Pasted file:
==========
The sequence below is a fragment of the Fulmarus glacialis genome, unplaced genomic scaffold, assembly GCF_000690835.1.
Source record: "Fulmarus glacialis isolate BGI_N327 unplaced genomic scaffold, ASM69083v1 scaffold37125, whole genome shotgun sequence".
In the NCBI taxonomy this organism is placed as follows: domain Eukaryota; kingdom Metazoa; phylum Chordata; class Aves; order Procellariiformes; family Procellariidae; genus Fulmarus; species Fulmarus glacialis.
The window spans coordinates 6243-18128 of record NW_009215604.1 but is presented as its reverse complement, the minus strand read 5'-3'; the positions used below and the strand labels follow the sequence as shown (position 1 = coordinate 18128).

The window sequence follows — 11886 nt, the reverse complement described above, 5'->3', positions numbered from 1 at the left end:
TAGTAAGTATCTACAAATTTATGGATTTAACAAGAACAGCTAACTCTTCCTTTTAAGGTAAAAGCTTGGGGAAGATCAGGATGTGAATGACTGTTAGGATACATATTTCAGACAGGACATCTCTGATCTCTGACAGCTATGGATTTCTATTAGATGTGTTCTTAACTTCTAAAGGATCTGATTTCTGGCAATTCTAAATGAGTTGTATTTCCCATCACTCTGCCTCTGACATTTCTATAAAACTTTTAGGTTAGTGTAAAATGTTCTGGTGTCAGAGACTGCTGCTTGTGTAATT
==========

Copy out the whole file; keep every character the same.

The sequence below is a fragment of the Fulmarus glacialis genome, unplaced genomic scaffold, assembly GCF_000690835.1.
Source record: "Fulmarus glacialis isolate BGI_N327 unplaced genomic scaffold, ASM69083v1 scaffold37125, whole genome shotgun sequence".
In the NCBI taxonomy this organism is placed as follows: domain Eukaryota; kingdom Metazoa; phylum Chordata; class Aves; order Procellariiformes; family Procellariidae; genus Fulmarus; species Fulmarus glacialis.
The window spans coordinates 6243-18128 of record NW_009215604.1 but is presented as its reverse complement, the minus strand read 5'-3'; the positions used below and the strand labels follow the sequence as shown (position 1 = coordinate 18128).

The window sequence follows — 11886 nt, the reverse complement described above, 5'->3', positions numbered from 1 at the left end:
TAGTAAGTATCTACAAATTTATGGATTTAACAAGAACAGCTAACTCTTCCTTTTAAGGTAAAAGCTTGGGGAAGATCAGGATGTGAATGACTGTTAGGATACATATTTCAGACAGGACATCTCTGATCTCTGACAGCTATGGATTTCTATTAGATGTGTTCTTAACTTCTAAAGGATCTGATTTCTGGCAATTCTAAATGAGTTGTATTTCCCATCACTCTGCCTCTGACATTTCTATAAAACTTTTAGGTTAGTGTAAAATGTTCTGGTGTCAGAGACTGCTGCTTGTGTAATT